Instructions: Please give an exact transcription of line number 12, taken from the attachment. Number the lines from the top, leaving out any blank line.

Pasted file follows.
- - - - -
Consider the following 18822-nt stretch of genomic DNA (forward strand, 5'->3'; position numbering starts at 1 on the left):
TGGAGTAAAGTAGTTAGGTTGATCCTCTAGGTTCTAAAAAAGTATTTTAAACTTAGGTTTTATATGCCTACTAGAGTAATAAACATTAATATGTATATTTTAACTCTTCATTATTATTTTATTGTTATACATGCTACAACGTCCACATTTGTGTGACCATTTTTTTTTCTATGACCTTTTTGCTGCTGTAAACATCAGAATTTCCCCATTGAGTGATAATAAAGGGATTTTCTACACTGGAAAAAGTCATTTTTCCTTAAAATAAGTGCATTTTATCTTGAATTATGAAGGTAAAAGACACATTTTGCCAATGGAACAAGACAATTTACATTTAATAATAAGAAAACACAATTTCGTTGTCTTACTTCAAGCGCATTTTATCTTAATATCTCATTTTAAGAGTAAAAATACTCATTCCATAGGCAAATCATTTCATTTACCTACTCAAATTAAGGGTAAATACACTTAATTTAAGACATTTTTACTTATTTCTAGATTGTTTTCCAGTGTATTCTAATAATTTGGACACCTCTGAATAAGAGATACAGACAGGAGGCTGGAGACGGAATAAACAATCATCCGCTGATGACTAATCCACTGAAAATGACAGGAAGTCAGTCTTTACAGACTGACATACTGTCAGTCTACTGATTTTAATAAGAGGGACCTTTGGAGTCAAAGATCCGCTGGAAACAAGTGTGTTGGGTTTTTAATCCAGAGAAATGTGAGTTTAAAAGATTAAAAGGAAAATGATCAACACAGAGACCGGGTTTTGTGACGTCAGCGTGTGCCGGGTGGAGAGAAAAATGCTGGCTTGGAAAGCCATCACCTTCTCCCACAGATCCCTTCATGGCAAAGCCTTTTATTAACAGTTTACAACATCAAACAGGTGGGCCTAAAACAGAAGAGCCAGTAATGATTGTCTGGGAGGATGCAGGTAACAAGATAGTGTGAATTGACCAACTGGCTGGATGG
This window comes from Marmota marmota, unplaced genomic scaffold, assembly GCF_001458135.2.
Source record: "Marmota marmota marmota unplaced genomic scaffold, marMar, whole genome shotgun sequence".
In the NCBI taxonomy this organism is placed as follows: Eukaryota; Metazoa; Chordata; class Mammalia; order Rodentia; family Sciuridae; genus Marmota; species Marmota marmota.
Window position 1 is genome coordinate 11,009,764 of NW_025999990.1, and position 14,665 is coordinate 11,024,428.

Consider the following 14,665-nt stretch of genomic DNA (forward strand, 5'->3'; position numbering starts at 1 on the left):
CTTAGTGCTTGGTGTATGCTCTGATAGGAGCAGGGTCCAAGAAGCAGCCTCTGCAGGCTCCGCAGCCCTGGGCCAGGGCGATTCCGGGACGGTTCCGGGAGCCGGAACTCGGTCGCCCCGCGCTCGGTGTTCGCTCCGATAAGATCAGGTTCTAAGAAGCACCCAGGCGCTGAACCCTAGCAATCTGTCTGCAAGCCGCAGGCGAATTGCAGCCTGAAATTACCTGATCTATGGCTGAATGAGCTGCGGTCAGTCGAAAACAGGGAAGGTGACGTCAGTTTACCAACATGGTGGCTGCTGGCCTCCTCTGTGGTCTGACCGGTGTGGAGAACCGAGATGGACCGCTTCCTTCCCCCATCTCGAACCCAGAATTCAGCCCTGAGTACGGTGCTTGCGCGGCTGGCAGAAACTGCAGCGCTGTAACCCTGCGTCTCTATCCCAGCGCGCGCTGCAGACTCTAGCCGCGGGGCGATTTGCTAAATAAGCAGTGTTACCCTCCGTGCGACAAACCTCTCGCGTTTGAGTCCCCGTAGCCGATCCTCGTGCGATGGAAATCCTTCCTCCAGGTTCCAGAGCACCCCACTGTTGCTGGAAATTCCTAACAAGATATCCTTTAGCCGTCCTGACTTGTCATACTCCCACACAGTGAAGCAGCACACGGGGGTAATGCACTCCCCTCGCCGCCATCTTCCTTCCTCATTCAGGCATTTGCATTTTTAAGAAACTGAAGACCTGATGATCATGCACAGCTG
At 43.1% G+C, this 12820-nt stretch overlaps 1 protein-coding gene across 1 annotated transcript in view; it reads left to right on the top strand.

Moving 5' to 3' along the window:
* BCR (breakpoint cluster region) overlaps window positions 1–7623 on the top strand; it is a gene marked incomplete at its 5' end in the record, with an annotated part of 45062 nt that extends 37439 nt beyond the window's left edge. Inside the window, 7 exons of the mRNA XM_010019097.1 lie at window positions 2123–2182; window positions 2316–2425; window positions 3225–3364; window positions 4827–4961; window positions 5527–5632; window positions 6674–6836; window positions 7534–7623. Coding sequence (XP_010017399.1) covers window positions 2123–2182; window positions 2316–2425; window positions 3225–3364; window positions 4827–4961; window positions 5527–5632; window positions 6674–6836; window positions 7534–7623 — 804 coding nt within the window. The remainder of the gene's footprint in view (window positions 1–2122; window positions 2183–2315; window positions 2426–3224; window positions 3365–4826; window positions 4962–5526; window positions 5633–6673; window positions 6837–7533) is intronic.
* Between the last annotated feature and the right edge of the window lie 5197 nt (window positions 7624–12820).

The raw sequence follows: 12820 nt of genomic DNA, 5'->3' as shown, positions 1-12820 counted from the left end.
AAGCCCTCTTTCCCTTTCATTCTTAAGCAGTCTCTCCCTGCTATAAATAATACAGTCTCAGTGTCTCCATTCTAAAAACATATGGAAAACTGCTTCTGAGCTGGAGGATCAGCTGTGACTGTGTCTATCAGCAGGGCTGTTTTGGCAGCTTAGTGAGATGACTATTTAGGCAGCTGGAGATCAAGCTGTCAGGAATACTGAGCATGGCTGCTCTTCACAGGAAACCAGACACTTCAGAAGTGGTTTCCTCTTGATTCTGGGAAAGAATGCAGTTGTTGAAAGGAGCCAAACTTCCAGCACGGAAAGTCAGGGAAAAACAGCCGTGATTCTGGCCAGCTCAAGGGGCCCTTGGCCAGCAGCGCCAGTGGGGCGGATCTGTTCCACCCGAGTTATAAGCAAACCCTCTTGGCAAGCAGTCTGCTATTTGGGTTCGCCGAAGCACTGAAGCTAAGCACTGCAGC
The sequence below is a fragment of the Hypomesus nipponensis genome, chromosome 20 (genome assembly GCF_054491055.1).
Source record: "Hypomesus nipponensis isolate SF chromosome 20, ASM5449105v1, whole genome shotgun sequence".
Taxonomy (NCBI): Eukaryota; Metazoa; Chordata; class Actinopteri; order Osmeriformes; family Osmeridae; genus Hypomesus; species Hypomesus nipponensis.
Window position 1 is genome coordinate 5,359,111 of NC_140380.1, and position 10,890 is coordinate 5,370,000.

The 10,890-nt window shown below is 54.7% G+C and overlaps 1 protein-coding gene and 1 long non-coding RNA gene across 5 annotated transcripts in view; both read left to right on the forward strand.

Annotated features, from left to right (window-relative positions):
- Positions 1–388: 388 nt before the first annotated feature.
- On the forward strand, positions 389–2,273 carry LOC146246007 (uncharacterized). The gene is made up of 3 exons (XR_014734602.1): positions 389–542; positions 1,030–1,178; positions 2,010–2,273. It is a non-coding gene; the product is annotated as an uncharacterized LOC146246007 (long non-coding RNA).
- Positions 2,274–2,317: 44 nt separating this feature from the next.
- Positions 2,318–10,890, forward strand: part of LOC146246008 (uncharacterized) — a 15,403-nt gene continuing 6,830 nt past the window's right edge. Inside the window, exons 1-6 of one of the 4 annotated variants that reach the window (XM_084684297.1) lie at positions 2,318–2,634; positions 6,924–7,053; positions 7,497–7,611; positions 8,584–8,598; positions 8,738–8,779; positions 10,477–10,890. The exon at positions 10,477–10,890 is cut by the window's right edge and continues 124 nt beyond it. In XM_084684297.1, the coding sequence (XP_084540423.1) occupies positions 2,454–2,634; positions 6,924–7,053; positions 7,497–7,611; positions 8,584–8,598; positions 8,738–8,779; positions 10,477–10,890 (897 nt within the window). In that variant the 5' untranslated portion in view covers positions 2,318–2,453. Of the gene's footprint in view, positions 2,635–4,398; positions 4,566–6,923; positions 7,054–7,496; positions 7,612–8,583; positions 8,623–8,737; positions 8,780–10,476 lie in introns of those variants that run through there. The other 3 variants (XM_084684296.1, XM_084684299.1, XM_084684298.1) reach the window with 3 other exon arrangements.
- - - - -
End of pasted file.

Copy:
* Between the last annotated feature and the right edge of the window lie 5197 nt (window positions 7624–12820).